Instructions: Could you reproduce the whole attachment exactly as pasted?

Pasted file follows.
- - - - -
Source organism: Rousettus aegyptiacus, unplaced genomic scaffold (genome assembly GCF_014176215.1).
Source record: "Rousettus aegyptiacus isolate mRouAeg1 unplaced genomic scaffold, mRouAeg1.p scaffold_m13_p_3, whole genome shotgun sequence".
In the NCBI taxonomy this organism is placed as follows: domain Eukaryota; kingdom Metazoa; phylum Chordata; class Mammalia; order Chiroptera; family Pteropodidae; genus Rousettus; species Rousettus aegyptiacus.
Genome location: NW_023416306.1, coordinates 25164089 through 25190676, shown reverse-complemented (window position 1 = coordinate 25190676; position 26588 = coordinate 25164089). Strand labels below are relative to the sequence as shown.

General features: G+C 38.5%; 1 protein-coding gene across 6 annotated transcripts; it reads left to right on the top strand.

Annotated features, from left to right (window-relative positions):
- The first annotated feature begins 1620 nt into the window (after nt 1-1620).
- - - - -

Source organism: Rousettus aegyptiacus, unplaced genomic scaffold (genome assembly GCF_014176215.1).
Source record: "Rousettus aegyptiacus isolate mRouAeg1 unplaced genomic scaffold, mRouAeg1.p scaffold_m13_p_3, whole genome shotgun sequence".
In the NCBI taxonomy this organism is placed as follows: domain Eukaryota; kingdom Metazoa; phylum Chordata; class Mammalia; order Chiroptera; family Pteropodidae; genus Rousettus; species Rousettus aegyptiacus.
Genome location: NW_023416306.1, coordinates 25164089 through 25190676, shown reverse-complemented (window position 1 = coordinate 25190676; position 26588 = coordinate 25164089). Strand labels below are relative to the sequence as shown.

General features: G+C 38.5%; 1 protein-coding gene across 6 annotated transcripts; it reads left to right on the top strand.

Annotated features, from left to right (window-relative positions):
- The first annotated feature begins 1620 nt into the window (after nt 1-1620).